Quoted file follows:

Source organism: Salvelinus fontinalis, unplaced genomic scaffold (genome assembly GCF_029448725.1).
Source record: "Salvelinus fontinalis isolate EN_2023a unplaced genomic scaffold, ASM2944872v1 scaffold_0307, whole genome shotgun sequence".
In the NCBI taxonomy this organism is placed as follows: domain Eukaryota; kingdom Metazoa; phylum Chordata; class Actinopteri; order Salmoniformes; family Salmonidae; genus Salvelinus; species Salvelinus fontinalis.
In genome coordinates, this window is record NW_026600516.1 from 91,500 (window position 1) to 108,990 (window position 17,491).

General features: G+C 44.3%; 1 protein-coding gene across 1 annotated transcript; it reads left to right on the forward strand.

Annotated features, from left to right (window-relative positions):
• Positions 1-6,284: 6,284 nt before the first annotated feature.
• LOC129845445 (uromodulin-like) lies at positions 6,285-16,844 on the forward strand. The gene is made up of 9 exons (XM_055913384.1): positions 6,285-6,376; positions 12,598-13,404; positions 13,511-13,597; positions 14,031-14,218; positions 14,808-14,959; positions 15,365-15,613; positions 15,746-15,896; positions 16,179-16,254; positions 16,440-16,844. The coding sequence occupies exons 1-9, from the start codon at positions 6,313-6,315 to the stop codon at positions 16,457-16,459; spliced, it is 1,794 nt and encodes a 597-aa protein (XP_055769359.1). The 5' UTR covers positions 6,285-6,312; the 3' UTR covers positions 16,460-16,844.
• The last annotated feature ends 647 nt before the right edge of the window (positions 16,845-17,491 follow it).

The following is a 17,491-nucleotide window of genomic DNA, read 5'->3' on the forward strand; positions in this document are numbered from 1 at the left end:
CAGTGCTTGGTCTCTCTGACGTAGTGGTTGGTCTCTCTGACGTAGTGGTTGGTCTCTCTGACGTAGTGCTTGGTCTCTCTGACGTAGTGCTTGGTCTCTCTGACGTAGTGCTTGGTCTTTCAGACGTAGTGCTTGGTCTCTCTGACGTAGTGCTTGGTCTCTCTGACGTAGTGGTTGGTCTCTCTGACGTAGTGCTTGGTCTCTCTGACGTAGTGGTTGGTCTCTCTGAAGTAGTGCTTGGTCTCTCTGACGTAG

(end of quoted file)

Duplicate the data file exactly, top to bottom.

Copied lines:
Source organism: Salvelinus fontinalis, unplaced genomic scaffold (genome assembly GCF_029448725.1).
Source record: "Salvelinus fontinalis isolate EN_2023a unplaced genomic scaffold, ASM2944872v1 scaffold_0307, whole genome shotgun sequence".
In the NCBI taxonomy this organism is placed as follows: domain Eukaryota; kingdom Metazoa; phylum Chordata; class Actinopteri; order Salmoniformes; family Salmonidae; genus Salvelinus; species Salvelinus fontinalis.
In genome coordinates, this window is record NW_026600516.1 from 91,500 (window position 1) to 108,990 (window position 17,491).

General features: G+C 44.3%; 1 protein-coding gene across 1 annotated transcript; it reads left to right on the forward strand.

Annotated features, from left to right (window-relative positions):
• Positions 1-6,284: 6,284 nt before the first annotated feature.
• LOC129845445 (uromodulin-like) lies at positions 6,285-16,844 on the forward strand. The gene is made up of 9 exons (XM_055913384.1): positions 6,285-6,376; positions 12,598-13,404; positions 13,511-13,597; positions 14,031-14,218; positions 14,808-14,959; positions 15,365-15,613; positions 15,746-15,896; positions 16,179-16,254; positions 16,440-16,844. The coding sequence occupies exons 1-9, from the start codon at positions 6,313-6,315 to the stop codon at positions 16,457-16,459; spliced, it is 1,794 nt and encodes a 597-aa protein (XP_055769359.1). The 5' UTR covers positions 6,285-6,312; the 3' UTR covers positions 16,460-16,844.
• The last annotated feature ends 647 nt before the right edge of the window (positions 16,845-17,491 follow it).

The following is a 17,491-nucleotide window of genomic DNA, read 5'->3' on the forward strand; positions in this document are numbered from 1 at the left end:
CAGTGCTTGGTCTCTCTGACGTAGTGGTTGGTCTCTCTGACGTAGTGGTTGGTCTCTCTGACGTAGTGCTTGGTCTCTCTGACGTAGTGCTTGGTCTCTCTGACGTAGTGCTTGGTCTTTCAGACGTAGTGCTTGGTCTCTCTGACGTAGTGCTTGGTCTCTCTGACGTAGTGGTTGGTCTCTCTGACGTAGTGCTTGGTCTCTCTGACGTAGTGGTTGGTCTCTCTGAAGTAGTGCTTGGTCTCTCTGACGTAG